Skip to main content
Philadelphia Eagles

Philadelphia Eagles News

5 Things To Know Today: December 20


It's a Friday edition of 5 Things To Know Today. We've spent the week previewing Sunday night's matchup with the Bears. Here, we go around the locker room to get a different take on the matchup. Yes, there's still football analysis to highlight, but there's also advice regarding how to wrestle bears and who can eat the most wings on the team ...


Just before the 2013 NFL Draft, news broke that top prospect Lane Johnson had experience wrestling with Bears. After he was selected by the Eagles with the fourth-overall pick, Johnson fielded follow-up questions at his introductory press conference. A story like that doesn't just slip through the cracks.

The barely believable story was almost too surprising to be true, and as it turned out, it wasn't. Johnson later cleared the air and bared the truth about the situation, saying that he wanted to have some fun with the Philadelphia media.

We may never know the true story behind Johnson's past as a bear wrestler, but perhaps some things need to remain a mystery. Now, almost eight months later, Johnson will get to wrestle with the Chicago Bears, and you can imagine his excitement.

"It was a fictitious unfortunately, but the idea is still there," said Johnson. "I'm going to be wrestling some Bears come Sunday night though."

Johnson had previously stated that he wrestled smaller, punier black bears and that he stayed away from grizzles. Say what you will about the Eagles starting right tackle, but he knows his limits. He also knows a lot about the bear population in Chicago, as it turns out.

"The Chicago bear averages from 300-500 pounds, and some of the defensive linemen are about that size, so it's looking pretty similar," Johnson said with an expert tone. "You've got to use your hands against those big claws that they've got."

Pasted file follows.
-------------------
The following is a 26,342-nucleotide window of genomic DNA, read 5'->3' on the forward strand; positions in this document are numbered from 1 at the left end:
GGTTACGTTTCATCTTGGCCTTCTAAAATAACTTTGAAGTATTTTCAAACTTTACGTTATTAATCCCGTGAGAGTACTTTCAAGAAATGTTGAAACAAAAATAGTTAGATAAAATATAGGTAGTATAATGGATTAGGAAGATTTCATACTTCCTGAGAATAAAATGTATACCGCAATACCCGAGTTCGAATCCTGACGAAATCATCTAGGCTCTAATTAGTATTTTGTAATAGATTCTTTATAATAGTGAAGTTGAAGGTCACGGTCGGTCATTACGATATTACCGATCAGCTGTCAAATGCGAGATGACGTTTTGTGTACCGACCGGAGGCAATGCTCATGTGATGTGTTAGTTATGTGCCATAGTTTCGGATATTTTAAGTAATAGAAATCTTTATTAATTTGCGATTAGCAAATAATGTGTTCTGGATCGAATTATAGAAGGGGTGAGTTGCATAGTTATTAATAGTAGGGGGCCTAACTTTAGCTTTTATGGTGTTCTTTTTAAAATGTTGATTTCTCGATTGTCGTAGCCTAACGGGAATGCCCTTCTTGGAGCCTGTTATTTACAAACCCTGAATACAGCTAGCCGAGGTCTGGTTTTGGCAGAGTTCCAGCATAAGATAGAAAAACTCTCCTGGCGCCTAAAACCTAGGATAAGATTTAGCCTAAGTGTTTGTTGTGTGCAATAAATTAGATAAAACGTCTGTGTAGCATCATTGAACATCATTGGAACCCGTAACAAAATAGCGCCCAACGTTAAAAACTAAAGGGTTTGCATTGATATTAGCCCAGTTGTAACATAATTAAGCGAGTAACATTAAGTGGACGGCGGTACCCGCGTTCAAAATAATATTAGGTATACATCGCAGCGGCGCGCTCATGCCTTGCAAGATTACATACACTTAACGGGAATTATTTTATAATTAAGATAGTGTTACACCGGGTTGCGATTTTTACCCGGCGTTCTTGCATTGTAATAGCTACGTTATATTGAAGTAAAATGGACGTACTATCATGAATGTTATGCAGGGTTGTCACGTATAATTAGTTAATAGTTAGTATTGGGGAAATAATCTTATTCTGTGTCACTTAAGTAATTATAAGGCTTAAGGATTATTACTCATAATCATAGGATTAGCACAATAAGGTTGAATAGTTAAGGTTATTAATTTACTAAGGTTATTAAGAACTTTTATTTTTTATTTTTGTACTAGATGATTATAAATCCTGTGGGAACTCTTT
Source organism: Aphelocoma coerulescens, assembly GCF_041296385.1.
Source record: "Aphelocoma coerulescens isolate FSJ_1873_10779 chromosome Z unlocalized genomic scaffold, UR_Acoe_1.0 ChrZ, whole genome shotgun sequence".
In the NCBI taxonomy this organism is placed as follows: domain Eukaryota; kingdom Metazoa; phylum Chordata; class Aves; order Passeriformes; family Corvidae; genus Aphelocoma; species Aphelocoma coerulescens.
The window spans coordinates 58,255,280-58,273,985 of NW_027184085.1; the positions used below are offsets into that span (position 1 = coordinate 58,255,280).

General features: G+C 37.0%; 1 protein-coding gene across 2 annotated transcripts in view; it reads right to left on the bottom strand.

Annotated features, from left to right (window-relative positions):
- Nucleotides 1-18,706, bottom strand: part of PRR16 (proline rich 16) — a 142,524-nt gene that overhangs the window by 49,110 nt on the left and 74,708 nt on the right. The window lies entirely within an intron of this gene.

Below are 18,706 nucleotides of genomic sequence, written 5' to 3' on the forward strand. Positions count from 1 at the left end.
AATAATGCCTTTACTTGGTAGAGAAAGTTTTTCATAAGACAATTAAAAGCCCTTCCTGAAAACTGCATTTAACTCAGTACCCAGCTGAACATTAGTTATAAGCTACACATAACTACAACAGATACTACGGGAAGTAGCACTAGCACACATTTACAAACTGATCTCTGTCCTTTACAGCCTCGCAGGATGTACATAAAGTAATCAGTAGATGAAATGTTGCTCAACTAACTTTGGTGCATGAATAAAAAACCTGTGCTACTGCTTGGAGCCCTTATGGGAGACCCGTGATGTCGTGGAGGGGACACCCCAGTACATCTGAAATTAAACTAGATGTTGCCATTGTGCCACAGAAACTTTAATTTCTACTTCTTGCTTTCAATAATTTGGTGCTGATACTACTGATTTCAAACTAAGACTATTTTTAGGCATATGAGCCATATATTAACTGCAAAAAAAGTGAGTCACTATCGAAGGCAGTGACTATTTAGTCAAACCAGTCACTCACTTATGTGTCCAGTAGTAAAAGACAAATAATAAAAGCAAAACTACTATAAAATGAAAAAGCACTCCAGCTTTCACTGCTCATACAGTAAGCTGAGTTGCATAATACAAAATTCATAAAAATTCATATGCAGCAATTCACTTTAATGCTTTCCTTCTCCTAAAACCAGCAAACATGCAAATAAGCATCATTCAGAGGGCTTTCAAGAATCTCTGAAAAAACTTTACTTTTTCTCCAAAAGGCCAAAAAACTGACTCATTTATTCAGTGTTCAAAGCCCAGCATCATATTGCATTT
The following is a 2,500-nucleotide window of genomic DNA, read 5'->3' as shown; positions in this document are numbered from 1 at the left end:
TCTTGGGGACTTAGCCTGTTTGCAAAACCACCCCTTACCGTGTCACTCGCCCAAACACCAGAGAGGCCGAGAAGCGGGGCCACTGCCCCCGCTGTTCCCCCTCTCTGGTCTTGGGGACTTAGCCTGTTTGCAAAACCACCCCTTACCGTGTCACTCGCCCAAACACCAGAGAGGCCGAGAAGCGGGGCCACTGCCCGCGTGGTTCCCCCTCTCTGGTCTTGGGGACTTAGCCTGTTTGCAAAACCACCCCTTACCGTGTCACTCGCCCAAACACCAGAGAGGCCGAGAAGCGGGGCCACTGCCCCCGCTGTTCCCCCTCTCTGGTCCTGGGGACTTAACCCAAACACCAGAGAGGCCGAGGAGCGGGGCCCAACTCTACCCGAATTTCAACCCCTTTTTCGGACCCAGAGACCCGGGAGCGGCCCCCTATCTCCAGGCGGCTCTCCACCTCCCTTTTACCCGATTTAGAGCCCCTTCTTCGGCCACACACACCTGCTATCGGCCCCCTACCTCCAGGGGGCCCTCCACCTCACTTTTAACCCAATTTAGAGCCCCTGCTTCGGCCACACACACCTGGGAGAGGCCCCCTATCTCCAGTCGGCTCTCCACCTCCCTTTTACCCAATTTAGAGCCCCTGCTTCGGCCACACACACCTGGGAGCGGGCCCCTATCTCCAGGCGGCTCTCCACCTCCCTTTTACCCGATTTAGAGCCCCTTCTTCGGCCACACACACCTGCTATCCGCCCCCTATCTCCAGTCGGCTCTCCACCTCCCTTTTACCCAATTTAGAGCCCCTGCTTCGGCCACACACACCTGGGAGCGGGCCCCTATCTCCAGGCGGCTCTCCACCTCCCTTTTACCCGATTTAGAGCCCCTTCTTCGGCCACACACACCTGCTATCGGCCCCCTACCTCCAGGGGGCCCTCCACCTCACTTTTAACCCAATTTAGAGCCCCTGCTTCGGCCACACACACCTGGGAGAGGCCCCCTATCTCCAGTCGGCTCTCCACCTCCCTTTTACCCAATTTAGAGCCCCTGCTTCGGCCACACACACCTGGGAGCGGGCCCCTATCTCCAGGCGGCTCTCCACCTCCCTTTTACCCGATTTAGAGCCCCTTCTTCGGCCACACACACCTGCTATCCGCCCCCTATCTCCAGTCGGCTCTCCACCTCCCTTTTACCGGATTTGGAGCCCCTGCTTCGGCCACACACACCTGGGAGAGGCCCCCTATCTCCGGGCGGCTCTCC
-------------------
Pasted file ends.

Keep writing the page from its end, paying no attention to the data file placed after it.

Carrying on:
If it is true that Johnson wrestled bears on his uncle's East Texas ranch, all of the years he spent training will culminate on Sunday night. Johnson will have to bear down and put his emotions aside.



On Thursday afternoon, safety Earl Wolff took a seat on the floor of the Eagles locker room and popped open a large tin of popcorn. Someone asked the Eagles rookie if he could eat the entire tin, and that is when the conversation turned.

"Maybe if it was wings," said Wolff. "Wings are my favorite food, by far."

Wolff wasn't kidding. Wolff has been spotted loading up a to-go container on days when wings are served in the cafeteria.

Wolff has played very well in his rookie season, and some people might even say that he is the perfect fit for the Eagles defense. As it turns out, Philadelphia might be a great fit off of the field as well for the North Carolina State product. The Wing Bowl has been an annual event in the City of Brotherly Love since 1993, but because Wolff is new to the city, he was unaware of the wing eating contest.

"I can do that," Wolff said confidently. "How many wings do they eat? The most I've ever eaten at one time is 50 wings. In how much time? In no time. I don't play games. If I'm going against anybody on the team, for real, I guarantee I win."

After hearing a conservative estimate of 200 (137 behind the current Wing Bowl record, set by Takeru Kobayashi in 2012), Wolff's confidence was shaken.

"I don't do that," Wolff said, shaking his head.

Wolff tried turning to his teammates to support his claim as being a great eater, but no one seemed to hear Wolff's cries.

"Ask Coop how much I eat," Wolff said, pointing to Riley Cooper. "You can ask Nick (Foles). Hey Nick, how much can I eat?"